I travel for work, so when I am in Vancouver I’ve resolved to walk at least one direction to all my meetings (in an effort to get reacquainted with the city and keep in shape). Like virtually everyone else under 35 years of age I see walking and taking the bus I take my iPod with me everywhere. I know some people listen to podcasts, others music and others lectures. My shuffle always have a book on tape loaded up (hey, if you’ve got an 8km walk ahead of you it’s a lot easier if your listening to something).

All this to say that walking in cities is a surprisingly noisy affair. Indeed, after pointing this out during the dialogue another participant came up to me and claimed that if the sidewalks of even a moderately busy street were a work zone, workplace regulations would require you wear earplugs. Now that’s fascinating. Whether you listen to an MP3 player or not it’s hard to imagine that walking is an appealing option when it is so loud it runs the risk of damaging your ears. What to do? We have demarked bike paths in the city, so why not walking paths? These paths, which could link high-traffic/high density neighbourhoods in the city, might be extra wide, better lit, traffic quietened, lined with cross-walks, and a balance between the shortest route and flattest route.

[tags]health, fitness, urban planning, health policy[/tags]

The Fit City: Five Days, Five Ideas (part 1)

Had an interesting time at the Fit City/Fat City dialogue the other week. Meant to blog on it sooner, but trips got in the way. However I’ve now had a week to reflect on the dialogue, and suddenly realizing that it’s the 5 year anniversary of Building Up (the Canada25 report on cities – can’t believe it’s been that long already) so I thought I would dedicate this week’s posts to public policy ideas for creating healthy cities.

Summary of the Fit City/Fat City Dialouge

Despite it’s title The Fit City/Fat City Dialogue was interesting, but didn’t feel much like a dialogue. It was more of a traditional public event with the panellists making presentations and the subsequent discussion essentially limited to a Q&A session.

Unfortunantely, rather than use the Q&A as an opportunity to develop ideas for advancing a fit city the panel fell into two traps. First, the panel kept dwelling on limited power of municipalities. True, cities don’t regulate food or manage healthcare, and their limited power of taxation constrain program delivery. But let us not underestimate the enormous influence they have on health issues. Indeed, given that municipal governments determine the physically environment in which citizens live, they probably control the single most important tool.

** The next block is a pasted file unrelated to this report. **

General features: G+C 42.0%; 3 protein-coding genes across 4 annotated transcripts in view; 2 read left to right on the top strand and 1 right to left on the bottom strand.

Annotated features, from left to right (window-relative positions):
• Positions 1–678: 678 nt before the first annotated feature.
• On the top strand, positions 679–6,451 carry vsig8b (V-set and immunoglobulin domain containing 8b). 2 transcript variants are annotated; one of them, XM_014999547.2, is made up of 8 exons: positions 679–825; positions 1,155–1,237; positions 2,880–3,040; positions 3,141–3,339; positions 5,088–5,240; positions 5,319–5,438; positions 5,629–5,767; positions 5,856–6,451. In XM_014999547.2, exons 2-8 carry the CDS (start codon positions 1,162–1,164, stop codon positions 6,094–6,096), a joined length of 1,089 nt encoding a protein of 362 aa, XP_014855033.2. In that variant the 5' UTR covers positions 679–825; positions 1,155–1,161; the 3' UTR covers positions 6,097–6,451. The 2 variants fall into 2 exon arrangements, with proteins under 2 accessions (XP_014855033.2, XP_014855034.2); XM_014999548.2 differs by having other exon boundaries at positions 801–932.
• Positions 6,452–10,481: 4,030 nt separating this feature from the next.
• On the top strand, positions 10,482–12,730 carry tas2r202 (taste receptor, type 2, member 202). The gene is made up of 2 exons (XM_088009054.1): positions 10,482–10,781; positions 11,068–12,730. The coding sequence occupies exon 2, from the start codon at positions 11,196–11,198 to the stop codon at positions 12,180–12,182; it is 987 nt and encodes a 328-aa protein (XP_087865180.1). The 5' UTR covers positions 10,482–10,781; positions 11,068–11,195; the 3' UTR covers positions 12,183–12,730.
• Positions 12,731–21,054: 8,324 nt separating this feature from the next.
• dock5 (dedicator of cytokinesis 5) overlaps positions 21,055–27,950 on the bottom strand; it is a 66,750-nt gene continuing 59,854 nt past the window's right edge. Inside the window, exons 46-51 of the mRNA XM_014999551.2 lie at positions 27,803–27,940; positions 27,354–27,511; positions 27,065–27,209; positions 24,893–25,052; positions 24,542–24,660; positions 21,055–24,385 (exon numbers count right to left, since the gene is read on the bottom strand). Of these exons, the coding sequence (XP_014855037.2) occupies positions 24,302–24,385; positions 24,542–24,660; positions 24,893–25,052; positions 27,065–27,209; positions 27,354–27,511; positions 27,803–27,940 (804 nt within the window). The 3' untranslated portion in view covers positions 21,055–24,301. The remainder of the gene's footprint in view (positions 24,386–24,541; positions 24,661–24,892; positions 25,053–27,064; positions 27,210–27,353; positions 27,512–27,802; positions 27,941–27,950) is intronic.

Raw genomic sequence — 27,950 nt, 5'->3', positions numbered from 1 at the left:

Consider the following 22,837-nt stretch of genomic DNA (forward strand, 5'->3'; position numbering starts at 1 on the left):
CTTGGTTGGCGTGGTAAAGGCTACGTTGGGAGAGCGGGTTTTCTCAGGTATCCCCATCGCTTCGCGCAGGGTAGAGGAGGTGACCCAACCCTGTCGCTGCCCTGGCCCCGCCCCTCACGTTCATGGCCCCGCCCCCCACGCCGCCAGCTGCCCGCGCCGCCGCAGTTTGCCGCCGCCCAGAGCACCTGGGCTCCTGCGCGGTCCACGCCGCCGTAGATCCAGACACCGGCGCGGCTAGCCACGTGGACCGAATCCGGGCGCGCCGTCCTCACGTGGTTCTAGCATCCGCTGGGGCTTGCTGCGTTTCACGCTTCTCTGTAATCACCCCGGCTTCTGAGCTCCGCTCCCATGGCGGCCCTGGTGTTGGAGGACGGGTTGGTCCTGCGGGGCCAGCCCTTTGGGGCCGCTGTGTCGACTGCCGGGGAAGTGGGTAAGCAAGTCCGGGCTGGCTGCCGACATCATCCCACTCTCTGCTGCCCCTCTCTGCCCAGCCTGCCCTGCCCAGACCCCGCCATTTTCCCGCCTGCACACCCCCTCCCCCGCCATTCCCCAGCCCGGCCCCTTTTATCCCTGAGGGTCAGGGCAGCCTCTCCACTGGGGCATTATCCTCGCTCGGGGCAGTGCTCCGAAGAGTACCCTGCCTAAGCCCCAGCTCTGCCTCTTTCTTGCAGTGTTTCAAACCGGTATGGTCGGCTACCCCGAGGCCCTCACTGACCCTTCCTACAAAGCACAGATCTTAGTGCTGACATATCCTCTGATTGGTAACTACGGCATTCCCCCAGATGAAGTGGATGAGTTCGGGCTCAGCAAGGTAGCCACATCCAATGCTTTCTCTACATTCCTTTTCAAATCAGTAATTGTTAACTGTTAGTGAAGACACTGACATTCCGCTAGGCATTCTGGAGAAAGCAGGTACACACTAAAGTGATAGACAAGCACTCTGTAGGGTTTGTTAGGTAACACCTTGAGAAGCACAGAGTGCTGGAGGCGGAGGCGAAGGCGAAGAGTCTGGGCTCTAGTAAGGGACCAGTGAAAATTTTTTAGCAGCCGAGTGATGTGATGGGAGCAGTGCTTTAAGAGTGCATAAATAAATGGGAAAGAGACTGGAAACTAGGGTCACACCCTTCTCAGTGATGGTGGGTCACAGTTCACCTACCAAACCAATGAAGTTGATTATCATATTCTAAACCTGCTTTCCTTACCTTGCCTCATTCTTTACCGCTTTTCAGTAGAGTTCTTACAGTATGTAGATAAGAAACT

Secondly, the panel was dismissive of partial solutions. As Roland Guasparini, the Chief Medical Health Officer Fraser Health Authority stated: “What’s the point of designing a community that encourages walking when all it means is that people walk to the local store to buy a chocolate bar?” I couldn’t disagree more. Not only is this an opportunity for cities to lead, but the benefits of a walking community are significant no matter what its citizens eat. Yes, it would be nice if all three levels of government agreed to a single plan, but is it necessary? Moreover, the time consumed by such negotiations would be horrendous. In short, this problem can be addressed incrementally, knowing that we can’t solve the whole thing with a single policy doesn’t mean we shouldn’t act to solve some of it.

So, in the spirit of adding to the pool of ideas in support of a ‘healthy city’ here are my five policy suggestions in five days, one for each year of Building Up:

Idea #1: Physical Education: make it mandatory… and fun.

As this publication notes participation in physical education dropped from 70% to 60% in the province of Ontario. A trend that many Canadians believe is limited to the Unites States is indeed occurring here. Should we be surprised that an increasing number of young Canadians (not to mention Canadians generally) are becoming obese? Public Schools play a powerful role in instilling civic values and establishing behaviours. When we lower the expectations around physical education in our school we send a powerful message to all Canadians about the value we place on physical exercise.

Making PE mandatory feels like a good first step. But why not try some more creative ideas? Some American schools have been using the video game Dance Dance Revolution to encourage kids to get active (Norway even made it a national sport) and this blogger used his Wii game console to lose 2% of his body fat in 6 weeks. As Stephen Johnson notes in his book, video games can cultivate problem solving skills, if they can also help burn calories… why not?

[tags]health, fitness, urban planning, health policy[/tags]